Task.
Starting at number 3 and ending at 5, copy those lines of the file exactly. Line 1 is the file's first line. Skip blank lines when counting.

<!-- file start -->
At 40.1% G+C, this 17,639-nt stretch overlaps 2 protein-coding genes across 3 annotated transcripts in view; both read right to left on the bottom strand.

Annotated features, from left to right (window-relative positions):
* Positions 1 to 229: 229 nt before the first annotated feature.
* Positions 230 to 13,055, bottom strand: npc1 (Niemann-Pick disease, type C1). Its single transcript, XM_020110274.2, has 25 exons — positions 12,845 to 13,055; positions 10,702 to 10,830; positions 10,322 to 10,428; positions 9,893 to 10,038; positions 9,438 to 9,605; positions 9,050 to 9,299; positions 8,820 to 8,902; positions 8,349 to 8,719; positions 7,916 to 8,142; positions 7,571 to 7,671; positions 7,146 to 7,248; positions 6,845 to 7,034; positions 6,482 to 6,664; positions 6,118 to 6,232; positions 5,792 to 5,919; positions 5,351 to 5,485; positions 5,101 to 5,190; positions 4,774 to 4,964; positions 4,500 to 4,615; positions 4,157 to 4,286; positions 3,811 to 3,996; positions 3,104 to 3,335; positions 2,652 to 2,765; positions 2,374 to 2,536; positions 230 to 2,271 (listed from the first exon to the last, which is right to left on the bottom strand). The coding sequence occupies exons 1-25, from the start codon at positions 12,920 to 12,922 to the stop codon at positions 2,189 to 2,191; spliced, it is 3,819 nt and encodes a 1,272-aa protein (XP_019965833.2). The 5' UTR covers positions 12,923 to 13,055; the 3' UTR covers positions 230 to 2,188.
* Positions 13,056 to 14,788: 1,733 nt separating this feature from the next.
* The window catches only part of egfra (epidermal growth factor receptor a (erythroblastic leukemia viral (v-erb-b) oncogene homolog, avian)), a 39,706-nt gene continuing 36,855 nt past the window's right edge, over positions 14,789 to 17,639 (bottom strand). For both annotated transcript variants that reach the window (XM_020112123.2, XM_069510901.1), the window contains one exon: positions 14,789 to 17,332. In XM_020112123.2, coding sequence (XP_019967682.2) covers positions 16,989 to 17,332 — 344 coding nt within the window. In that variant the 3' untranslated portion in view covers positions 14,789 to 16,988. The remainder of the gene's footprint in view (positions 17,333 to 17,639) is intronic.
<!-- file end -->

* Positions 1 to 229: 229 nt before the first annotated feature.
* Positions 230 to 13,055, bottom strand: npc1 (Niemann-Pick disease, type C1). Its single transcript, XM_020110274.2, has 25 exons — positions 12,845 to 13,055; positions 10,702 to 10,830; positions 10,322 to 10,428; positions 9,893 to 10,038; positions 9,438 to 9,605; positions 9,050 to 9,299; positions 8,820 to 8,902; positions 8,349 to 8,719; positions 7,916 to 8,142; positions 7,571 to 7,671; positions 7,146 to 7,248; positions 6,845 to 7,034; positions 6,482 to 6,664; positions 6,118 to 6,232; positions 5,792 to 5,919; positions 5,351 to 5,485; positions 5,101 to 5,190; positions 4,774 to 4,964; positions 4,500 to 4,615; positions 4,157 to 4,286; positions 3,811 to 3,996; positions 3,104 to 3,335; positions 2,652 to 2,765; positions 2,374 to 2,536; positions 230 to 2,271 (listed from the first exon to the last, which is right to left on the bottom strand). The coding sequence occupies exons 1-25, from the start codon at positions 12,920 to 12,922 to the stop codon at positions 2,189 to 2,191; spliced, it is 3,819 nt and encodes a 1,272-aa protein (XP_019965833.2). The 5' UTR covers positions 12,923 to 13,055; the 3' UTR covers positions 230 to 2,188.
* Positions 13,056 to 14,788: 1,733 nt separating this feature from the next.